It is therefore important to understand how it happens to find ways to prevent it.
Let's start by defining what plagiocephaly or flat head syndrome is. In fact, it is a flattening of the skull that occurs after a prolonged external pressure on your baby's head. The skull of a baby is very malleable at birth and that is because of the absence of ossification in its sutures, the junctions between the different bones of the skull. This malleability lasts a few months and begins to decrease around the fourth month of your child's life. It is therefore important to use that time to make the necessary adjustments to treat the flattening. Plagiocephaly can cause delays in the overall motor development of a child in his first months of life. It is therefore important to take care of it. The fastest a child is evaluated, the less impact plagiocephaly will have.
What are the possible causes of plagiocephaly?
- Intrauterine position, which is the position of the baby inside the uterus (lack of space);
- Reducing cervical mobility can force babies to keep their head always in the same position;
- A decrease in cervical mobility may be caused, for example, by the intrauterine position, by the use of forceps or vacuum during childbirth;
- Always placing babies on their back.
“Should we still put him on his tummy” is a question that often comes up. Since the "Back to Sleep" recommendation, the incidence of sudden infant death decreased by 40%1. However, many parents are now concerned about placing children on their tummy during their waking periods. This lack of tummy play could cause early gross motor skills delays and plagiocephaly. In the long run, it can affect the overall development of a child's ability to learn to grab objects, crawl and walk on all fours, stand and walk.
It is important to start putting him on his tummy from birth, a few minutes at a time, for a total of about an hour a day and until the age of three months2. Babies often complain when placed on their stomach. The earlier you start after birth with a regular tummy play schedule, the faster your child will strengthen his neck, body and shoulders muscles. Varying the positions of your child is very important to help develop his muscular3 strength.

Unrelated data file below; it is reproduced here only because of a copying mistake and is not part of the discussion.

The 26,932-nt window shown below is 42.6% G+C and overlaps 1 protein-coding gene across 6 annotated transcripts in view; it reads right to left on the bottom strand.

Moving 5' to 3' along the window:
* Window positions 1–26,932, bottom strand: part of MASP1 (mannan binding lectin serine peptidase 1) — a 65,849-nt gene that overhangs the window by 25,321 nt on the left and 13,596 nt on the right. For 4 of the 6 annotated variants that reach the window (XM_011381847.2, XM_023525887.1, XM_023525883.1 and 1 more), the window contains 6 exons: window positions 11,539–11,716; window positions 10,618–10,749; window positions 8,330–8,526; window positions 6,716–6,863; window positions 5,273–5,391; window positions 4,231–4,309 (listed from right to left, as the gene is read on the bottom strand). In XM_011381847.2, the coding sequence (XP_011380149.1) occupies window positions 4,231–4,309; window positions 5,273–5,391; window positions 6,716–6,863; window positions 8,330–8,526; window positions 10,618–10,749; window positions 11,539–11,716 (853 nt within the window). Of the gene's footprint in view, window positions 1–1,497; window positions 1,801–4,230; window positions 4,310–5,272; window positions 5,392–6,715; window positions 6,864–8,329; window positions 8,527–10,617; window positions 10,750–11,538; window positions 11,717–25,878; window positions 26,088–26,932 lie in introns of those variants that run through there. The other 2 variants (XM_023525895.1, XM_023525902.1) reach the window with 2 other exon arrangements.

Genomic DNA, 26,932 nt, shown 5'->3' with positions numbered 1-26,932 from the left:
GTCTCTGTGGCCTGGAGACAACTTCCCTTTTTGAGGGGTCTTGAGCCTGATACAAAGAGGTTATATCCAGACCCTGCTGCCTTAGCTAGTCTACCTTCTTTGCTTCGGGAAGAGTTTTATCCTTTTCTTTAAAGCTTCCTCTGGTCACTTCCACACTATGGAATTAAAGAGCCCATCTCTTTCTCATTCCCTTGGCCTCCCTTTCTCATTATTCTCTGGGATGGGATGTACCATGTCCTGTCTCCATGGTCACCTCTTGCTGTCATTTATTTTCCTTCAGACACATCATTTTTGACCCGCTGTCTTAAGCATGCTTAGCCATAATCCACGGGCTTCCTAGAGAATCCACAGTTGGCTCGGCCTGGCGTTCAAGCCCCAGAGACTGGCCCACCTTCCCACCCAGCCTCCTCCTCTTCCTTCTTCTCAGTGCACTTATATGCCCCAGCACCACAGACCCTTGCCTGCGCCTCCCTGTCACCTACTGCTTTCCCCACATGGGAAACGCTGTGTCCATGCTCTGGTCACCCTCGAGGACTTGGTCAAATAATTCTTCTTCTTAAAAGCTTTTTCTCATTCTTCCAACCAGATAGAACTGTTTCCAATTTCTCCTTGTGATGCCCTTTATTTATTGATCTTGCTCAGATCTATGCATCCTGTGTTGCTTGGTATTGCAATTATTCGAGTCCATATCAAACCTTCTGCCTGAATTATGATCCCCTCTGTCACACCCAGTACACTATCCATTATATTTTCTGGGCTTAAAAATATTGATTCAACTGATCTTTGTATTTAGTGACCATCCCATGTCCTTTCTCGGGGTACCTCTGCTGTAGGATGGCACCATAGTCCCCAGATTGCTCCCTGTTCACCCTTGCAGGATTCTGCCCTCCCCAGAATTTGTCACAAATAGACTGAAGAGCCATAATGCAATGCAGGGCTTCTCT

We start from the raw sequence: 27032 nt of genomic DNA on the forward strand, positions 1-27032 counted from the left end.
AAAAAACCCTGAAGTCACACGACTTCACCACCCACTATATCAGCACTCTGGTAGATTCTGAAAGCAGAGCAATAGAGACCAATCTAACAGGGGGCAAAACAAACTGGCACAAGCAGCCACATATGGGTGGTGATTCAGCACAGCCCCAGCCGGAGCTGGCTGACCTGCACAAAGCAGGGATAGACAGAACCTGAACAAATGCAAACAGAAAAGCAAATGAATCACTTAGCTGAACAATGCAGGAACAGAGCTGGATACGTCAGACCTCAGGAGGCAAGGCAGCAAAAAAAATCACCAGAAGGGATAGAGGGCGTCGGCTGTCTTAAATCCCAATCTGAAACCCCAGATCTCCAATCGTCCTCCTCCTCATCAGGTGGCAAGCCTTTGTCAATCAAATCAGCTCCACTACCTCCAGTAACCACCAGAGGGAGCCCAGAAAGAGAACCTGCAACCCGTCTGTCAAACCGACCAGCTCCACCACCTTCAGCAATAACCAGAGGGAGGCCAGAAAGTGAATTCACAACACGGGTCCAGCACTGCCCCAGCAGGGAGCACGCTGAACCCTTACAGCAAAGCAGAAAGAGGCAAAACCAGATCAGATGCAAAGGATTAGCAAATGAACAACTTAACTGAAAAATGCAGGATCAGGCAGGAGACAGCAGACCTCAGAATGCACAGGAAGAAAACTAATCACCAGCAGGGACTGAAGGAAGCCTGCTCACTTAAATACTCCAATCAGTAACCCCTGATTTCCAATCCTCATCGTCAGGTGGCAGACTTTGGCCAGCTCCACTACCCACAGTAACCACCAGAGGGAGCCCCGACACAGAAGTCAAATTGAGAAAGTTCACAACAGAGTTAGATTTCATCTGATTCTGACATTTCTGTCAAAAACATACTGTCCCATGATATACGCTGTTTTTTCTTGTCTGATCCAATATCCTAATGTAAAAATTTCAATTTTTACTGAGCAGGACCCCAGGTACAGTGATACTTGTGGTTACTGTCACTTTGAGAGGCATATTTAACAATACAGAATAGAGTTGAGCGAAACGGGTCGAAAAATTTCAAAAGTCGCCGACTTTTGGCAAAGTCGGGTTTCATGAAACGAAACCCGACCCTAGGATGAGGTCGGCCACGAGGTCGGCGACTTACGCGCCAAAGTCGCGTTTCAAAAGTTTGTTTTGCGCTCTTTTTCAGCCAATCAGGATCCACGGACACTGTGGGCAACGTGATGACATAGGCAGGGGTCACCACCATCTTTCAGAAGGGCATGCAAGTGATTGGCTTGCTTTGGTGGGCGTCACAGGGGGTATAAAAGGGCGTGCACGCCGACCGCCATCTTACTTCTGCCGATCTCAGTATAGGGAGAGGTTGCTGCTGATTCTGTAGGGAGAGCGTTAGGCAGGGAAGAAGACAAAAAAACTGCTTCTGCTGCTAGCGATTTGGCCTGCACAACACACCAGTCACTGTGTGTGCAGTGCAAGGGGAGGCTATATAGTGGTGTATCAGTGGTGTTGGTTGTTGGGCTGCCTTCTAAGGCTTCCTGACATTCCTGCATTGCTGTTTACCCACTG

Here are some suggestions to help you to place baby on his tummy:
- Place your baby on his stomach for a few minutes after each diaper change. You can roll a small towel under his arm to raise him a little.
- Walk your baby around the house, on your forearm and face down. Keep your arms close to your body;
- Place your baby on his stomach and lie down in front of him. Your child is attracted to your face and voice. Being in front of him will encourage him to lift his head. Move from one side to the other to encourage him to turn his head.
- Lie down skin-to-skin with your baby but be careful to always keep your hands on him to prevent falls. Since a newborn does not lift his head much, try vary the position of the head (left and right) to prevent it develops a preference;
- Use a mirror to keep your baby interested during his belly time. Babies like to look at themselves;
- Lay your baby on your lap while keeping one hand on his buttocks to prevent rolling. Alternate placing your baby's head on your right and left thighs.
What else can I do to support the movement and encourage my newborn to turn his head4?
- When it's time for your baby to go to sleep, vary the direction of the crib;
- If you have a mobile, place it in line with his chest or lower to promote the flexion of his neck;
- When changing his diaper, vary the sides and the position where you stand;
- Instead of holding your baby by the ankles when changing his diaper, raise his knee to his belly and hold this position with one hand while you change the layer with the other. This will stretch the back muscles of your back;
- After the bath, place your baby on his tummy to get dry.